Attendees of July's 2022 World Credit Union Conference in Glasgow, Scotland got to hear from two of the world’s foremost authorities on national credit union regulations during a panel discussion on the opportunities and challenges presented by emerging technologies.
Rodney Hood, Board Director for the United States’ National Credit Union Administration (NCUA), and Brian Corr, Director of Credit Union Policy with Ireland’s Department of Finance (DFIN), agreed credit unions are well positioned to implement digital and technological solutions for their members.
“I think the great advantage credit unions have all over the world is they don’t have the legacy systems the retail banks have. So, they can take onboard tried and trusted technologies,” said Corr. “One thing I say to credit unions is: ‘Be ambitious. You don’t have to take as big a risk as the retail banks.'”
The pair also agreed credit unions still need to ensure to do their due diligence before working with any technology firm, but managing the risk involved is workable for them and their regulators.
“There have always been emerging technologies. We look at what our resources are and can we do the mitigation. It’s understanding how the tools are going to work. We walk through the litany of activities. At the end of day, I, as a regulator, am trying to provide the regulatory framework for folks who take on these tools,” said Hood. "It’s manage risk, not avoid risk. I am enthusiastic about technology as a regulator because if our institutions don’t adopt these platforms there may not be an industry for me to regulate."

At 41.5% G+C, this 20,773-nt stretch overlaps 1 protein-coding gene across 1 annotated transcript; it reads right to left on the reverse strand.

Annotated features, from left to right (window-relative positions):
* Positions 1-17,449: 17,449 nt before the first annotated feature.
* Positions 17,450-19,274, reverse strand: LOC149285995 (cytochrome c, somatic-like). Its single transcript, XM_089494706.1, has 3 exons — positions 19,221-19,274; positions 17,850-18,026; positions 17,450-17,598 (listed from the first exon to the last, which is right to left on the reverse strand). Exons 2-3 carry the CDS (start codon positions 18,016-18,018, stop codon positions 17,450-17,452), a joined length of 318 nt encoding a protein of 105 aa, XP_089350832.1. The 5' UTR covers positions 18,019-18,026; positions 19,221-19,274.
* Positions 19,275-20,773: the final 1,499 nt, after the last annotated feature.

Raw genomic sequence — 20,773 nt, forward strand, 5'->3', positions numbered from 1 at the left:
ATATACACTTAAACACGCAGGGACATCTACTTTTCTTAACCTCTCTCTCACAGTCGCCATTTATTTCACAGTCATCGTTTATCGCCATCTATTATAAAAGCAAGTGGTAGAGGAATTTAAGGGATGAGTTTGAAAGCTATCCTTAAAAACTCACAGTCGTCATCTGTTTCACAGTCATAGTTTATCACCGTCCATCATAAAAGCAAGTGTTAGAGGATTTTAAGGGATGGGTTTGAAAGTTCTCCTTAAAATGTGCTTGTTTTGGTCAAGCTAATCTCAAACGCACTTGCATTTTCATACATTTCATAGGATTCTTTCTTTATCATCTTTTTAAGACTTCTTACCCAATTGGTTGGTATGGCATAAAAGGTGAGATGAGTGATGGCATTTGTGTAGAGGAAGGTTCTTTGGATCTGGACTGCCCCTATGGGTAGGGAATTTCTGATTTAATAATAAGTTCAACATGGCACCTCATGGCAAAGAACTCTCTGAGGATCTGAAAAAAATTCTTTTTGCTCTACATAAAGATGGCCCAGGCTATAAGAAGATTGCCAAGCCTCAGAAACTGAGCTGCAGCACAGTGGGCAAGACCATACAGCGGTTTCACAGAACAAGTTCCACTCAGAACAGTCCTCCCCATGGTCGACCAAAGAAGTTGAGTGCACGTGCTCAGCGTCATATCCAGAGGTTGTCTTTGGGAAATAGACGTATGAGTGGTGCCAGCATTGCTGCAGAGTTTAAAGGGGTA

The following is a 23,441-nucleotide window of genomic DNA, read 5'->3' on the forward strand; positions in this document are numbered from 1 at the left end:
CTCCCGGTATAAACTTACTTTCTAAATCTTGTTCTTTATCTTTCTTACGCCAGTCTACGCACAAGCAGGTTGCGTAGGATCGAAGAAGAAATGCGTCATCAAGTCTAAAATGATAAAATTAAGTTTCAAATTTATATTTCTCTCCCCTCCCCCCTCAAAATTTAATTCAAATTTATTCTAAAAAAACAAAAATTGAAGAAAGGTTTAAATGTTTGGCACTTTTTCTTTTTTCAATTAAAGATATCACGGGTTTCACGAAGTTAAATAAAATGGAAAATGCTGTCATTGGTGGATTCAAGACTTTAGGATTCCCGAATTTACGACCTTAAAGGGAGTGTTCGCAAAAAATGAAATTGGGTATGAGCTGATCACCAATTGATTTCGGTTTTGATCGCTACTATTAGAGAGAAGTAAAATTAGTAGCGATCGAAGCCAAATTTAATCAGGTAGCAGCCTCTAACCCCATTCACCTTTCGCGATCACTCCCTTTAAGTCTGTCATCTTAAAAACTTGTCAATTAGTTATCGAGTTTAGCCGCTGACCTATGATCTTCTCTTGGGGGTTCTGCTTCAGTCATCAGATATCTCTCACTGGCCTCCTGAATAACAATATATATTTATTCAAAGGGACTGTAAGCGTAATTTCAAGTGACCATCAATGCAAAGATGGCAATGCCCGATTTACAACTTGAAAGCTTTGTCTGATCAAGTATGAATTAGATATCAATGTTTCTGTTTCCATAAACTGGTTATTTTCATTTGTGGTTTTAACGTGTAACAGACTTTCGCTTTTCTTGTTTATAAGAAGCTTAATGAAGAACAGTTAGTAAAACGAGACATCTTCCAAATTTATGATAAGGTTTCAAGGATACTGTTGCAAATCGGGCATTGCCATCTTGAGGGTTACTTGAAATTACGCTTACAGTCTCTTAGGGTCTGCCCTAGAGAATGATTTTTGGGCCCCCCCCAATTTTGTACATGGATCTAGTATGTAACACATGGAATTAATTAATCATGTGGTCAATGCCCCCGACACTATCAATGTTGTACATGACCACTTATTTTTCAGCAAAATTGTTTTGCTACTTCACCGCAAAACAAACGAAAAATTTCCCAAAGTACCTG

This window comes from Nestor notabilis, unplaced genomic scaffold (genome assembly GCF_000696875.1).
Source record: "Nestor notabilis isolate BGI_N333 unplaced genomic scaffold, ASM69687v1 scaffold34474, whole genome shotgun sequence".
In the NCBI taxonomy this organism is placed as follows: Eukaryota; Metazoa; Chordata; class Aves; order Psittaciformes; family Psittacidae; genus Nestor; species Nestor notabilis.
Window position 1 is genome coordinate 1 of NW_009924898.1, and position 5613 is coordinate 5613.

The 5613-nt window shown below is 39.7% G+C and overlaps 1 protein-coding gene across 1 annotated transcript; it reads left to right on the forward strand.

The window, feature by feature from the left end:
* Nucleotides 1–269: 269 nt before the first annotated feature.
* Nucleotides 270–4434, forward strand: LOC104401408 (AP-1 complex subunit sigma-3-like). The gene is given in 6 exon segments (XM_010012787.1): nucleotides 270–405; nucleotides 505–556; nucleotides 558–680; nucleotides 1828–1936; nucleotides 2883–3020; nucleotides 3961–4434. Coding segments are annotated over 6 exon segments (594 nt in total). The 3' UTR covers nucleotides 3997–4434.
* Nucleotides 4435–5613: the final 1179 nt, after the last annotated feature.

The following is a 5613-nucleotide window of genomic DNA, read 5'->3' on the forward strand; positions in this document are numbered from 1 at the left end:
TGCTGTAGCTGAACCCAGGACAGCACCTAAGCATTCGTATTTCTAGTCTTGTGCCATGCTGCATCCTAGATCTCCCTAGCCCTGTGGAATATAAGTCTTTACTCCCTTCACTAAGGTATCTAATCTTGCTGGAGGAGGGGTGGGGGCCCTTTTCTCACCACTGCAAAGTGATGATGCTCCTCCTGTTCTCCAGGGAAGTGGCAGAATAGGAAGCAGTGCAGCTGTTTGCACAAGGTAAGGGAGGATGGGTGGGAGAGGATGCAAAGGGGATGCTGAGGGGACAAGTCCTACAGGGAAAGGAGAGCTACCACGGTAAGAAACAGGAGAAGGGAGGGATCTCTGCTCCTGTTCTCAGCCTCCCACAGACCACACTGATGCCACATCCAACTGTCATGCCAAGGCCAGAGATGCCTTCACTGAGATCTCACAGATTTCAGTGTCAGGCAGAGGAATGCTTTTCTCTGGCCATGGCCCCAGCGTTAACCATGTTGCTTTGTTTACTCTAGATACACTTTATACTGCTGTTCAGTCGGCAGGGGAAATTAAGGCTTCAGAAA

Both regulators also noted credit unions can draw on lessons learned during the early days of COVID-19.
"When I think back to start of the pandemic, we sat down with credit union representatives and we were worried about operational resilience and serving the 3.5 million members across the island. Credit unions in Ireland adapted really well. They brought forth digitization plans in a careful manner," said Corr. "One thing you have to factor into this, as one report recently said, there are 'signs of a gathering storm.' Some of these fintechs may not be there. Klarna, Affirm, their (market caps) are off by 70-80%. But that is also an opportunity. Some of the firms at the edges will have less money to expand their services and credit unions are well capitalized and can take advantage of that gathering storm."
According to Hood, the opportunity for growth is there.
"We have 5,000 credit unions, and they are diverse, from $500,000 in assets to more than $100 billion. One thing they all have in common is technology to serve their members. Seven-million (U.S.) members joined during the pandemic because of the digital tools," said Hood.